How come protons within atoms aren’t constantly repelling each other?

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How come protons within atoms aren’t constantly repelling each other?

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21 Answers

Anonymous 0 Comments

They are, in the sense that there exists a repulsive electromagnetic force between them.

But there is another force operating on them as well, an attractive force that is many times more powerful than the electromagnetic force: the strong nuclear force. It is this force that allows protons (and neutrons) to stay tightly bound in the nucleus of an atom.

Anonymous 0 Comments

Strong nuclear force pulls them together.

It has a very short range, though, so it’s very hard to get individual protons close together because the charges repel. However, if you do force them close enough, the strong nuclear force kicks in and snaps them together.

Anonymous 0 Comments

TLDR: They are, but other forces override this

The Nucleus of atoms is held together with what is aptly named the Strong Force.

This force is far stronger than the electromagnetic forces that cause Protons to repel each other, but it only works at very close ranges.

This is why it takes so much energy for Protons to fuse. The energy has to overcome the repulsion force until they are close enough for the Strong force to take over.

Just like forcing two positive ends of magnets together, they resist but the force you apply is strong enough to keep them together.

Neutrons also play a role. They can be thought of as creating a buffer between Protons that add stability to a nuclei. Without them the repulsive force of Protons breaks apart atomic nuclei and is partially responsible for why larger atoms decay into lighter ones.

Anonymous 0 Comments

they are, the electromagnetic force is trying to push them apart very strongly. however they’re tight enough together that another force: the strong nuclear force, takes over.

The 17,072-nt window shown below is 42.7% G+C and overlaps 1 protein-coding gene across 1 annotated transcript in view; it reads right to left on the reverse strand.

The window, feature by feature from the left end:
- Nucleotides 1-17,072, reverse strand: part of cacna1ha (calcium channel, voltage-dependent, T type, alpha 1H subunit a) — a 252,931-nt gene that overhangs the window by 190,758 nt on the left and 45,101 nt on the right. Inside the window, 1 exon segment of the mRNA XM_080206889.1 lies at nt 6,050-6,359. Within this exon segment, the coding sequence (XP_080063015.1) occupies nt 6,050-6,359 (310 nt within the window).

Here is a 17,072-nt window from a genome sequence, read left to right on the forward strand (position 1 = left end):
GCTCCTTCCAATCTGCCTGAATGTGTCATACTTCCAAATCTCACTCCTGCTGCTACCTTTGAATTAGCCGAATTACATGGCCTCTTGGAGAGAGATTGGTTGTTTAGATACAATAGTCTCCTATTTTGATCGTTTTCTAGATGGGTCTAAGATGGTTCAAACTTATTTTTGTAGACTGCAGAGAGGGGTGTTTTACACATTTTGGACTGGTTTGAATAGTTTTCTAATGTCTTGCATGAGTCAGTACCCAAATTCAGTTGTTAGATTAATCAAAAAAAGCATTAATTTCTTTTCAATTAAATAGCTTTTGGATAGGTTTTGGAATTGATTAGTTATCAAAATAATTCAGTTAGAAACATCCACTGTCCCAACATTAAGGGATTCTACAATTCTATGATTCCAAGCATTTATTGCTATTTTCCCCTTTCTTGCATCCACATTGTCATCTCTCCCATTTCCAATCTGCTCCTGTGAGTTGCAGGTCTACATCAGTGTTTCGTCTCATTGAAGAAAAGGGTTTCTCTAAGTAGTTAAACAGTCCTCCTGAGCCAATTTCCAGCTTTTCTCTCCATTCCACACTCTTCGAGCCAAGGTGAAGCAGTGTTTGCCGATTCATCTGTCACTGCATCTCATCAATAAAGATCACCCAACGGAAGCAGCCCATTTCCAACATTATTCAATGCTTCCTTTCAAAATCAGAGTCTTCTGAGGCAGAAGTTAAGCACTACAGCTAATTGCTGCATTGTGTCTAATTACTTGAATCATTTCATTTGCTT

the strong force has a very short range, and if i remember right, it gets stronger the further away the items get, like a rubber band, until it snaps.

Anonymous 0 Comments

They are, in the sense that there exists a repulsive electromagnetic force between them.

But there is another force operating on them as well, an attractive force that is many times more powerful than the electromagnetic force: the strong nuclear force. It is this force that allows protons (and neutrons) to stay tightly bound in the nucleus of an atom.

Anonymous 0 Comments

they are, the electromagnetic force is trying to push them apart very strongly. however they’re tight enough together that another force: the strong nuclear force, takes over.

the strong force has a very short range, and if i remember right, it gets stronger the further away the items get, like a rubber band, until it snaps.

Anonymous 0 Comments

Strong nuclear force pulls them together.

It has a very short range, though, so it’s very hard to get individual protons close together because the charges repel. However, if you do force them close enough, the strong nuclear force kicks in and snaps them together.

Anonymous 0 Comments

Strong nuclear force pulls them together.

It has a very short range, though, so it’s very hard to get individual protons close together because the charges repel. However, if you do force them close enough, the strong nuclear force kicks in and snaps them together.

Anonymous 0 Comments

TLDR: They are, but other forces override this

The Nucleus of atoms is held together with what is aptly named the Strong Force.

This force is far stronger than the electromagnetic forces that cause Protons to repel each other, but it only works at very close ranges.

This is why it takes so much energy for Protons to fuse. The energy has to overcome the repulsion force until they are close enough for the Strong force to take over.

Just like forcing two positive ends of magnets together, they resist but the force you apply is strong enough to keep them together.

Neutrons also play a role. They can be thought of as creating a buffer between Protons that add stability to a nuclei. Without them the repulsive force of Protons breaks apart atomic nuclei and is partially responsible for why larger atoms decay into lighter ones.

Anonymous 0 Comments

they are, the electromagnetic force is trying to push them apart very strongly. however they’re tight enough together that another force: the strong nuclear force, takes over.

the strong force has a very short range, and if i remember right, it gets stronger the further away the items get, like a rubber band, until it snaps.